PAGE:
The debate's first question went to Mitt Romney: "Knowing everything you know right now, was it a mistake for us to invade Iraq?" "Well, the question is kind of a non sequitur … or a null set," he said, because if "Saddam Hussein had open(ed) up his country to (UN weapons) inspections and they'd come in … we wouldn't be in the conflict we're in." The question was also, he said, "hypothetical." Whatever may have been wrong with the question, it was not a non sequitur, for it did not follow anything, and therefore could not have followed it inappropriately. Considering that the United States actually did invade Iraq, it wasn't a hypothetical either. And a null set? Well, in measure theory that's a "set that is negligible for the purposes of the measure in question," which appears irrelevant to the decidedly non-mathematical matter under discussion. Oh, and Saddam Hussein did allow the weapons inspectors in. It was President Bush who kicked them out. Romney's answers set the tone for a...

Wolf Blitzer Aims Low

In the Democratic presidential primary debate in New Hampshire, CNN aimed for grade-school name-calling.

At 7 a.m. Sunday, twelve hours before the start of the Democratic presidential debate sponsored by CNN, the network anchorpersons, with no hint of irony, were calling the programs that would precede the debate "pre-game shows." It was the appropriate description, and not just because of the pep rally-style greetings with which supporters welcomed the eight contenders to the campus of St. Anselm College outside Manchester, New Hampshire, the de facto capital city of the first presidential primary. The debate itself was sport. Its goals were speed and conflict, the more personal the better (perhaps as an appropriate lead into the post-debate show, called "raw politics"). The purpose of the questions was not to elicit information; it was to get the candidates to call each other names. Just a few minutes into the event, one of the questioners, local television reporter Scott Spradling, asked Senator Joseph Biden of Delaware, the only candidate who voted for the last month's war funding...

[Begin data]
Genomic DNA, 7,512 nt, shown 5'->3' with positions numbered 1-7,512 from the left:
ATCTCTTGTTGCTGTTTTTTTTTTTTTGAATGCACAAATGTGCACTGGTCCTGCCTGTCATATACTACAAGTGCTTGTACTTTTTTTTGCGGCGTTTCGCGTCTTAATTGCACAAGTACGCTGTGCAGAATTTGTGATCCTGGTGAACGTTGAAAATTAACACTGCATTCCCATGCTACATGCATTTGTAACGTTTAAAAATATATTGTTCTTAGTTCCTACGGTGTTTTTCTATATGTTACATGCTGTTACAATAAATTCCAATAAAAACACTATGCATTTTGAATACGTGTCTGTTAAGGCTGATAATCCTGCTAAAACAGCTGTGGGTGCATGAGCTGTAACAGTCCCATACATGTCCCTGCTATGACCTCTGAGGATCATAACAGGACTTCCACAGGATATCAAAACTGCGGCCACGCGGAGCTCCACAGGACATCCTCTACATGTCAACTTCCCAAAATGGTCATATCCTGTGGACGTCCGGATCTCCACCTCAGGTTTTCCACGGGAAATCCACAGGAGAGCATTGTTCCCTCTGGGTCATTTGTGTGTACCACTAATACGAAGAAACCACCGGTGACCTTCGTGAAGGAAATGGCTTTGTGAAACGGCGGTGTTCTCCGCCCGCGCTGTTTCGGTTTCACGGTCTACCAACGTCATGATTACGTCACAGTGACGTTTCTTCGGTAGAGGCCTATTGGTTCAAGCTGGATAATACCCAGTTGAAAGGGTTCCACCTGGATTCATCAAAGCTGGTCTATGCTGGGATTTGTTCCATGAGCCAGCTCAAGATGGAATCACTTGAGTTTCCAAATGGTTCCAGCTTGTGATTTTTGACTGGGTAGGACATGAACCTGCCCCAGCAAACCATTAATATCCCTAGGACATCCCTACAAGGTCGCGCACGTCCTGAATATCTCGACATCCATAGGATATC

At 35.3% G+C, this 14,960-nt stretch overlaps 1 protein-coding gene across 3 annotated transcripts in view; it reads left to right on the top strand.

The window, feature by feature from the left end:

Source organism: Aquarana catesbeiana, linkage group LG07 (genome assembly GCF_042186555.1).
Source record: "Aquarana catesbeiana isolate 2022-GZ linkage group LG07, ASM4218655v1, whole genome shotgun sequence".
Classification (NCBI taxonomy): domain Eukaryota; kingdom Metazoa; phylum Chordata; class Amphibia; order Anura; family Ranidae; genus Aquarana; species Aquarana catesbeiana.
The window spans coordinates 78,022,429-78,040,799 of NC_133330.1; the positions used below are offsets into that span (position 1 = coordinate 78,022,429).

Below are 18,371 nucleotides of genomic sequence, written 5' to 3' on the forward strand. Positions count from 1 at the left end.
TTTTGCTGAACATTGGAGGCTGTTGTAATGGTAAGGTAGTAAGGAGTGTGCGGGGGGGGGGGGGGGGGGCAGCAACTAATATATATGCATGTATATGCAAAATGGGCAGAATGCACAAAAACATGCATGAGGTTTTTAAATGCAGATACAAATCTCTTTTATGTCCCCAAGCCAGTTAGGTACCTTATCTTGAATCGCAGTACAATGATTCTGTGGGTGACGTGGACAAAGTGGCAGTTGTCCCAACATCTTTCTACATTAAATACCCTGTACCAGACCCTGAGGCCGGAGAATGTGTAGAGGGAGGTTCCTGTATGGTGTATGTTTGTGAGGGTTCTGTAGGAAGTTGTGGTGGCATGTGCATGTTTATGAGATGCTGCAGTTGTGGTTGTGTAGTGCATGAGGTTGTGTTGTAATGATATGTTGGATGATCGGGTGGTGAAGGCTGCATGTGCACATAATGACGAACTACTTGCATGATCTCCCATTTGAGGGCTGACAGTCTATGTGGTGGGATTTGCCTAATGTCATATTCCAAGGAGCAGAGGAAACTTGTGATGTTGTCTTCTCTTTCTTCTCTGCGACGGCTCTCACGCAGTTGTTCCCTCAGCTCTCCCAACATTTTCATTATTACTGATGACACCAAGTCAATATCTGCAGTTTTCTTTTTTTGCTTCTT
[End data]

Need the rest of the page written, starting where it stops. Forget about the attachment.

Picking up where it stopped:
All American Suck-Ups

Don't believe the "hardy independence" nonsense. Americans eagerly pander to state and throne -- and have throughout the country's history.

The year was 1965. John D. MacArthur wanted his own turnpike exit. OK, it wasn't personal. It was for access to Palm Beach Gardens, his new 4,000-acre development north of West Palm Beach. Still, it was a reporter's job to ask him whether there wasn't something audacious about the request. So I did, though MacArthur -- a multi-millionaire insurance executive and a political reactionary, not to mention Helen Hayes's brother-in-law -- could be brusque and intimidating, especially to a 24-year old. But I was emboldened because MacArthur liked me. I was the reporter for the five-person Palm Beach County bureau; he had asked for me when he called the office a few weeks earlier -- the night he ransomed the DeLong Ruby, stolen a year before from the American Museum of Natural History by Jack (Murph the Surf) Murphy. MacArthur had even dropped the ruby into the palm of my hand for a few tantalizing seconds. At any rate, back to the turnpike question. Of course, he had an answer at the ready...